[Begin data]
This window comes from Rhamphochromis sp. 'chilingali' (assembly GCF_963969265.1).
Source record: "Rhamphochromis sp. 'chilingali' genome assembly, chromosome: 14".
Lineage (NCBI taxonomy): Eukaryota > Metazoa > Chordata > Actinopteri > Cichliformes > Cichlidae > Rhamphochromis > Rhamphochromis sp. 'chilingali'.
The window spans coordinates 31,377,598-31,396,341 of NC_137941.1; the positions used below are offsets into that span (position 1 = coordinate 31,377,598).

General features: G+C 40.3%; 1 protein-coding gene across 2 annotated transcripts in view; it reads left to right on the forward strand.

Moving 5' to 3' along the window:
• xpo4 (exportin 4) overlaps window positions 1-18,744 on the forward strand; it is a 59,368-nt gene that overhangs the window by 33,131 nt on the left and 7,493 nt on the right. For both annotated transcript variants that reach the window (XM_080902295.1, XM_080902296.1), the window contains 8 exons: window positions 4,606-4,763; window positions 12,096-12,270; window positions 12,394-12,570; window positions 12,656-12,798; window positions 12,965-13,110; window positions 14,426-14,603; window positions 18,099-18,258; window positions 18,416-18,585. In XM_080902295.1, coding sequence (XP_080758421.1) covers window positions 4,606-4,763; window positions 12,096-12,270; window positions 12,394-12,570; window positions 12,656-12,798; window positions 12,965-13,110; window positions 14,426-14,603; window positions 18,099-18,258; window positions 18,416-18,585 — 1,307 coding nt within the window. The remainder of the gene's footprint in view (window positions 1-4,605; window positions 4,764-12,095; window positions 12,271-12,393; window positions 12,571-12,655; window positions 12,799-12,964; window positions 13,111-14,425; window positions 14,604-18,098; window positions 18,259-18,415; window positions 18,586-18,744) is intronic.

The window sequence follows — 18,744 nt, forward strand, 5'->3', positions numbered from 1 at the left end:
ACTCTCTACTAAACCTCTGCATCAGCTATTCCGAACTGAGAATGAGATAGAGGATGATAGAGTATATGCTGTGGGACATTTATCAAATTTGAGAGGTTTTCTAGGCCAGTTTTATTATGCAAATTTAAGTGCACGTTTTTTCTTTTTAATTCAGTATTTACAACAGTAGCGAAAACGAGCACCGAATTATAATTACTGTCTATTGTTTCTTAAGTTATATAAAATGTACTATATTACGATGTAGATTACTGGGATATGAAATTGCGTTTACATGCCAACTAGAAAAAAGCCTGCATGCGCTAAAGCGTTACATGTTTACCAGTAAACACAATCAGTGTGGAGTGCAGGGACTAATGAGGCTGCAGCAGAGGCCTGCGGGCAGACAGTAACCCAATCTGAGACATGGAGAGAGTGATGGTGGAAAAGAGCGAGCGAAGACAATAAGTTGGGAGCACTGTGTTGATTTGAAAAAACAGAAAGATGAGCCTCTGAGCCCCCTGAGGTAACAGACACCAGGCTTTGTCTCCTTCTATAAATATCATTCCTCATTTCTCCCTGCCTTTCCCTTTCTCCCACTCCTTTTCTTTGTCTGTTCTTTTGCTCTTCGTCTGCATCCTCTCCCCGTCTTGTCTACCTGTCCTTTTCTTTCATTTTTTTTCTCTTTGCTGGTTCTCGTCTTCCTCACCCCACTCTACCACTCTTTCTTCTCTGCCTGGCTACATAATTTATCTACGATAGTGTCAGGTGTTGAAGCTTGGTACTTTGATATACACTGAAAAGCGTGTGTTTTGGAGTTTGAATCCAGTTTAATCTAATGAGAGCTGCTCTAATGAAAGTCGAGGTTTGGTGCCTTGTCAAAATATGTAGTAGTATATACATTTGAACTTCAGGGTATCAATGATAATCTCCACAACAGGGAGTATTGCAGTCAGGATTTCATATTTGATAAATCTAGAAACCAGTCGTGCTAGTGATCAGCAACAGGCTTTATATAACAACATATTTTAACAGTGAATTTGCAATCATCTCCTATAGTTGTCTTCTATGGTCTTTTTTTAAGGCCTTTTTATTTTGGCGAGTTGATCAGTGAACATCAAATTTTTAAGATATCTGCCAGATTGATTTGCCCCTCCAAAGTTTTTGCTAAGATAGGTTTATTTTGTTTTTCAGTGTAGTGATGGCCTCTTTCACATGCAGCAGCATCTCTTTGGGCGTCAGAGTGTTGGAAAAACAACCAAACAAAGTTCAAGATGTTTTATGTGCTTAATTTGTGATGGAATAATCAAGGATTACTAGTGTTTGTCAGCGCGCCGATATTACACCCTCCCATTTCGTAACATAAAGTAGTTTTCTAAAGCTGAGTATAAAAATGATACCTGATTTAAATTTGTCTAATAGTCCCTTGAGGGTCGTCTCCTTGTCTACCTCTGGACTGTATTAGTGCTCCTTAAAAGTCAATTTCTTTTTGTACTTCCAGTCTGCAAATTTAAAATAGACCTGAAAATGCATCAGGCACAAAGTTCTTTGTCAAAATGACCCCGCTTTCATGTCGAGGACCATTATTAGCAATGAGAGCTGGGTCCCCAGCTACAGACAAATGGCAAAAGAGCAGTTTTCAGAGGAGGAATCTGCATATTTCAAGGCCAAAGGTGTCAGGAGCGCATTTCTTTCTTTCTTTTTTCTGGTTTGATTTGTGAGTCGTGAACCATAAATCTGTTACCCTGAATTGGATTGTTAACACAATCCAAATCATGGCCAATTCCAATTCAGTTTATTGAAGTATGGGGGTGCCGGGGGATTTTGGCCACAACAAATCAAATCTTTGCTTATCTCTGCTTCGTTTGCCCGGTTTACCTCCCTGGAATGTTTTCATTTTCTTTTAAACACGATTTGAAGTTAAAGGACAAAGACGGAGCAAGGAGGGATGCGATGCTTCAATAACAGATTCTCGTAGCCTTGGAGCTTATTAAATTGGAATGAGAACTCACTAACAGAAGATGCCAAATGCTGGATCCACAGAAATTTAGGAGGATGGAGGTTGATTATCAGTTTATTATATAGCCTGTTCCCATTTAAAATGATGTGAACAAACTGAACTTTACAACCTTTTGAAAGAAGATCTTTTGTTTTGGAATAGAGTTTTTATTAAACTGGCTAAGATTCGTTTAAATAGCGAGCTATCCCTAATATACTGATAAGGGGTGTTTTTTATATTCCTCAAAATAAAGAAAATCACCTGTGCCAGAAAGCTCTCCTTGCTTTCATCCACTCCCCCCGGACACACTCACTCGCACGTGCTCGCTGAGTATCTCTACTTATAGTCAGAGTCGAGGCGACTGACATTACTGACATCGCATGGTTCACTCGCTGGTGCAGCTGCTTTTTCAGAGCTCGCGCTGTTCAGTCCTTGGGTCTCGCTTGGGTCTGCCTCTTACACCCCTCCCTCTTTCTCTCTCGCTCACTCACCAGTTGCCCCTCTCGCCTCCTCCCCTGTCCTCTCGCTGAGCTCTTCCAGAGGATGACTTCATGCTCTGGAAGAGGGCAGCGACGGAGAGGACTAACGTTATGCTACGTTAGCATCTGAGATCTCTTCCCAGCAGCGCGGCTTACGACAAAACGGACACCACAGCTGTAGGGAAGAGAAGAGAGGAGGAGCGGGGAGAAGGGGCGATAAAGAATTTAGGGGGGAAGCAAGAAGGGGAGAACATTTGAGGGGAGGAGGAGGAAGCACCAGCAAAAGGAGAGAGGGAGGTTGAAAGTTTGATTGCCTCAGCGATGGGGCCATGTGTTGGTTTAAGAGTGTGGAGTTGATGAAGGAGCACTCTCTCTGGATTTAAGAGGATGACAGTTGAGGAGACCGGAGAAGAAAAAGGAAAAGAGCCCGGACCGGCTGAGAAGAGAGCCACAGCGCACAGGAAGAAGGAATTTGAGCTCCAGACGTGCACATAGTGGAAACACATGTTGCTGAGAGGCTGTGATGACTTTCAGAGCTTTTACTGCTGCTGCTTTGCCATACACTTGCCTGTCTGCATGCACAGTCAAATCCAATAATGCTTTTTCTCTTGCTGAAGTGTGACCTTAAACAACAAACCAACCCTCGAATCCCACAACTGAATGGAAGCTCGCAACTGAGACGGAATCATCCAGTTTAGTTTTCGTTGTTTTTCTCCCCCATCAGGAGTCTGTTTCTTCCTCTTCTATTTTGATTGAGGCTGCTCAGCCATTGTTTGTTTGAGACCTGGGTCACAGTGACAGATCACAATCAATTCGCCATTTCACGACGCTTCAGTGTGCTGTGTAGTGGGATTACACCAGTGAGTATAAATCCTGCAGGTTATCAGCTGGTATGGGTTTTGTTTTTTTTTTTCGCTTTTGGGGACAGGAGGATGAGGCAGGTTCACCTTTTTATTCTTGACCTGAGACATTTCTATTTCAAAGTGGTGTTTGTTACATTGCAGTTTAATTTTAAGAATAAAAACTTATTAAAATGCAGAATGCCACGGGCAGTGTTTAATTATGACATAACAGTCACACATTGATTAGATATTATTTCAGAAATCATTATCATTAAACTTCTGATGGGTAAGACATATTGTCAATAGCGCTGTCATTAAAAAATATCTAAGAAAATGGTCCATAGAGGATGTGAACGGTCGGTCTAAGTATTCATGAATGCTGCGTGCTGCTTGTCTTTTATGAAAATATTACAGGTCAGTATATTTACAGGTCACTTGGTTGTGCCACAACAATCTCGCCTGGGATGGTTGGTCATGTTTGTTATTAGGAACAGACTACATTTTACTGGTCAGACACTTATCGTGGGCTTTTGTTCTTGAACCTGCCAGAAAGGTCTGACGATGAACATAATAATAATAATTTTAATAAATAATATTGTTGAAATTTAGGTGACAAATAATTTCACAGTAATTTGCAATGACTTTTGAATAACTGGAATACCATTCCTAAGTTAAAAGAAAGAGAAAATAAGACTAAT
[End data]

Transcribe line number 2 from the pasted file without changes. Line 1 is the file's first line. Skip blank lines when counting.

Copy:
Source record: "Rhamphochromis sp. 'chilingali' genome assembly, chromosome: 14".